Friday, May 16, 2008

BIODIVERSITY OF VERTEBRATES DROPPED BY NEARLY A THIRD IN LAST 35 YEARS

NEW SCIENTIST The latest data on the global biodiversity of vertebrates shows that it has fallen by almost one-third in the last 35 years. But experts say it may still underestimate the effect humans have had on global species counts. The Living Planet Index follows trends in nearly 4,000 populations of 1,477 vertebrate species and is said to reflect the impact humans have on the planet. It is based on a wide range of population datasets, such as commercial data on fish stocks and projects such as the Pan-European Common Bird Monitoring scheme.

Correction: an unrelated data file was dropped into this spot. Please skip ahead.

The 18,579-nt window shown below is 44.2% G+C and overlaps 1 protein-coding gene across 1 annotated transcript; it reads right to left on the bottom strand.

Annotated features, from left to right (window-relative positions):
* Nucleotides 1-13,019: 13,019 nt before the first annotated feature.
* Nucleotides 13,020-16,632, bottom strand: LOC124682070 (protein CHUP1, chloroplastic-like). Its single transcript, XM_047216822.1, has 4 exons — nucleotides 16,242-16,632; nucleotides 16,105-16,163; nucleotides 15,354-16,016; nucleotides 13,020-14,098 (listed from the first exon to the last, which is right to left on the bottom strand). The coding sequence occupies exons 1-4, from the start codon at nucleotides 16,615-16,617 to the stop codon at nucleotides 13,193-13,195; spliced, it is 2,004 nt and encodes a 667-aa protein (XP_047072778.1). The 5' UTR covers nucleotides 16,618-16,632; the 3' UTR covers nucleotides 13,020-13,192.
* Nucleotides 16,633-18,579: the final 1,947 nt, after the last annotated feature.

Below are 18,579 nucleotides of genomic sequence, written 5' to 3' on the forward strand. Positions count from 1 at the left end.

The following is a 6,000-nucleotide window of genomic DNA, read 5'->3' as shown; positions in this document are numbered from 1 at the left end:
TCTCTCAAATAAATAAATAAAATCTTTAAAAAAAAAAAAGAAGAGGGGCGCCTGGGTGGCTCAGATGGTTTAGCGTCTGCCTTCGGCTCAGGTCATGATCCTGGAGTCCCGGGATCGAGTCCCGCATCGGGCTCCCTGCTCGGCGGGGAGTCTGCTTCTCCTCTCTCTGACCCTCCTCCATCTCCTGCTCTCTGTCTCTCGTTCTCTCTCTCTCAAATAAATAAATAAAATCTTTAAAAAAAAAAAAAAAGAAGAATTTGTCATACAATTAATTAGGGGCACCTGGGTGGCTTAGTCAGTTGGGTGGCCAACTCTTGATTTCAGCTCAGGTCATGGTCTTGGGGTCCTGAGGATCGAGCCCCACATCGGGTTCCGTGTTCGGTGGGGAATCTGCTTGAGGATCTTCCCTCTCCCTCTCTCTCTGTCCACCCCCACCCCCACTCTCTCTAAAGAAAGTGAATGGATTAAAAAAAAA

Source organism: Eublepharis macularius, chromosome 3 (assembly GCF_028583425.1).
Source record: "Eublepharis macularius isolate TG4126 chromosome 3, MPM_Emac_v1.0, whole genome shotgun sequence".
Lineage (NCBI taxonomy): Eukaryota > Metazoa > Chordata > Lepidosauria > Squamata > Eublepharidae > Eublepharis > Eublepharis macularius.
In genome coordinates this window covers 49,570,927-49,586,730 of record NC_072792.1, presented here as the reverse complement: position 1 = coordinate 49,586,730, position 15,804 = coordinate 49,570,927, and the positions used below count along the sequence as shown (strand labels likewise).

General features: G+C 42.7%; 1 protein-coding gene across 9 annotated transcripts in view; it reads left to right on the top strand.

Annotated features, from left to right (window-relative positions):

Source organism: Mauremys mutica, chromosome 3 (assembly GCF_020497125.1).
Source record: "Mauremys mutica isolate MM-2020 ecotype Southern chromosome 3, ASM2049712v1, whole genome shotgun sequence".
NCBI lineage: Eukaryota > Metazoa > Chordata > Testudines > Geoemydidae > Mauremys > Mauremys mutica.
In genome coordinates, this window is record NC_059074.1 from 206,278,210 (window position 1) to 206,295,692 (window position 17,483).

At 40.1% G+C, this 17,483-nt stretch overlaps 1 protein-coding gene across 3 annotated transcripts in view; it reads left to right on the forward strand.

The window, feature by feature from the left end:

New figures show that between 1970 and 2005, the global LPI has fallen by 27%. This suggests that the world will fail to meet the target of reducing the rate of biodiversity loss set by the 2002 Convention on Biological Diversity.